At the end of 2015 the Fund had 29.3% of its assets invested directly offshore. By the end of 2016 this had reduced to 22.5% as we could find better opportunities within the SA market in some of the stocks discussed above, especially given the extreme weakness of the rand against other currencies. Our offshore equity investments remain an important source of portfolio diversification and we have high conviction in the long term returns to be derived from our global equity positions, including Sainsbury, Brookfield, Cisco and Berkshire.
The Fund had 31.1% in cash at the end of 2016. This is slightly higher than the end of 2015 (30.6%), but it is worth noting that we employed cash to opportunities that arose during the sharp correction of January/February 2016 and subsequently found ourselves building cash in the latter parts of the year as the margin of safety in the individual holdings narrowed. Cash levels are above historic averages which reflects the limited availability of higher quality businesses at a margin of safety. Cash has always been an important building block in the PSG Flexible Fund. It acts as a buffer against the risk of equity holdings, which are inherently long duration assets and very sensitive to unpredictable changes in economic conditions, company fundamentals and market sentiment. The true value of cash is only apparent when liquidity tightens and panic sets in. What has been pleasing is that our cash positions have been able to lock-in attractive real yields without taking on duration or liquidity risk in recent times.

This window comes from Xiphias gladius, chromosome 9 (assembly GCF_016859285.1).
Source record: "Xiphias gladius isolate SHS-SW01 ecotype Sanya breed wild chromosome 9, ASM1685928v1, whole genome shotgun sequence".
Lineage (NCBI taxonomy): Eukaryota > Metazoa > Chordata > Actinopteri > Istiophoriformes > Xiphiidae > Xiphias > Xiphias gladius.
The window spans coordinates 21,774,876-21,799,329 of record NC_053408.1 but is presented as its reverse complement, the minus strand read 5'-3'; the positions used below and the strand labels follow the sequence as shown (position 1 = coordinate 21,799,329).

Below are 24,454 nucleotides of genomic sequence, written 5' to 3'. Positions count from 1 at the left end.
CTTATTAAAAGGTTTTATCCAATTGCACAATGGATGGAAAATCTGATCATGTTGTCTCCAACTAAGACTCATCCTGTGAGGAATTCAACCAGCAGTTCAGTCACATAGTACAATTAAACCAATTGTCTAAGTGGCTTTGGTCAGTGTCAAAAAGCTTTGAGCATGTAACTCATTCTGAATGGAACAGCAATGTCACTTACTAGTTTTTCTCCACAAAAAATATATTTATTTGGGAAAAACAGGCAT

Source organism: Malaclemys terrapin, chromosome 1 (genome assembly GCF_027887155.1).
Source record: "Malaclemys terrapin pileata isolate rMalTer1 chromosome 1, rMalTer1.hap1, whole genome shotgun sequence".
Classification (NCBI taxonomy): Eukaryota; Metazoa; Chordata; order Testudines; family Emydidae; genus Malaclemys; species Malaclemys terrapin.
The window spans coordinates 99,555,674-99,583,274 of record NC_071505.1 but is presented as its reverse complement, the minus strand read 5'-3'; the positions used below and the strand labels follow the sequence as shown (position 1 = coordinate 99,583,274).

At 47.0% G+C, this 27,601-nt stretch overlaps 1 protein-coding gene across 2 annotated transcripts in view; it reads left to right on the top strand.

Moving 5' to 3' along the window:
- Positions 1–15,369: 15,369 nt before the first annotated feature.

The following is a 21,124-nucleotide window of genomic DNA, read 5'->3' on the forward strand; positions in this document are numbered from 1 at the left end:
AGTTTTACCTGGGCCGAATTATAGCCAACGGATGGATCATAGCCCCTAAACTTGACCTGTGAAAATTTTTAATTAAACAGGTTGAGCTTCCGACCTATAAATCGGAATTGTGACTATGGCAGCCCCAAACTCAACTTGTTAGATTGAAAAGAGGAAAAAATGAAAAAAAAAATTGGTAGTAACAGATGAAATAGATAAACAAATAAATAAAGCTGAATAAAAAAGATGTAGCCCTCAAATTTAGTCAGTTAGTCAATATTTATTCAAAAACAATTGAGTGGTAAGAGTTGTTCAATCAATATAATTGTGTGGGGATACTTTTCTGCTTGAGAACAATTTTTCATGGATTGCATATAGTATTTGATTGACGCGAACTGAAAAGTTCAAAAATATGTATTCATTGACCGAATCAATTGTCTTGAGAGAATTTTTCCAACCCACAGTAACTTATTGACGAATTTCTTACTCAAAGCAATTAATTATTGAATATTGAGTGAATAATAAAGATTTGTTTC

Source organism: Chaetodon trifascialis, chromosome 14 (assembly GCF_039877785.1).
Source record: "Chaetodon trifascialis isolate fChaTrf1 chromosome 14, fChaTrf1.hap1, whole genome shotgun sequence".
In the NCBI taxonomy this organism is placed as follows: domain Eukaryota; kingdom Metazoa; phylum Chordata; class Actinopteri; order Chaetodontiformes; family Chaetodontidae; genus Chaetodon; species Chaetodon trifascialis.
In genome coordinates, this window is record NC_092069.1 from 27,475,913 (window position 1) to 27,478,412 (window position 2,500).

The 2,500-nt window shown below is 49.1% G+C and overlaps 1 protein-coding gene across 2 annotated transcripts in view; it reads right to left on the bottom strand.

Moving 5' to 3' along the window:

A feature of the bond bull market of recent years is that certain equities have competed for capital with developed market bonds and have become very expensive. These have included some of the popular higher quality rand hedges on the JSE like Naspers and British American Tobacco. As a result, investors are poorly compensated for the risk they are taking and are likely to experience poor long term returns. We constantly screen for opportunities to buy quality at a margin of safety but can currently find limited opportunities within the traditional JSE rand hedges and dual-listeds. We think we can find better long term investment ideas, some of which we have discussed above.
Our portfolios comprise a diversified selection of higher quality businesses trading at attractive prices and at a substantial discount to the broader market. We are confident that the holdings in the Fund will produce satisfactory long-term returns.
The PSG Flexible Fund is a managed flexible portfolio and will seek to follow an investment policy which will aim to achieve superior medium- to long-term capital growth through exposure to selected sectors of the equity market, and/or the gilt market and/or the money market. The asset allocation will be actively managed and will continually reflect the portfolio manager's view of the relative attractiveness of the equity, gilt and money markets, both locally and abroad. The selected sectors of the equity portion of the portfolio will change from time to time in accordance with changing market conditions and economic trends.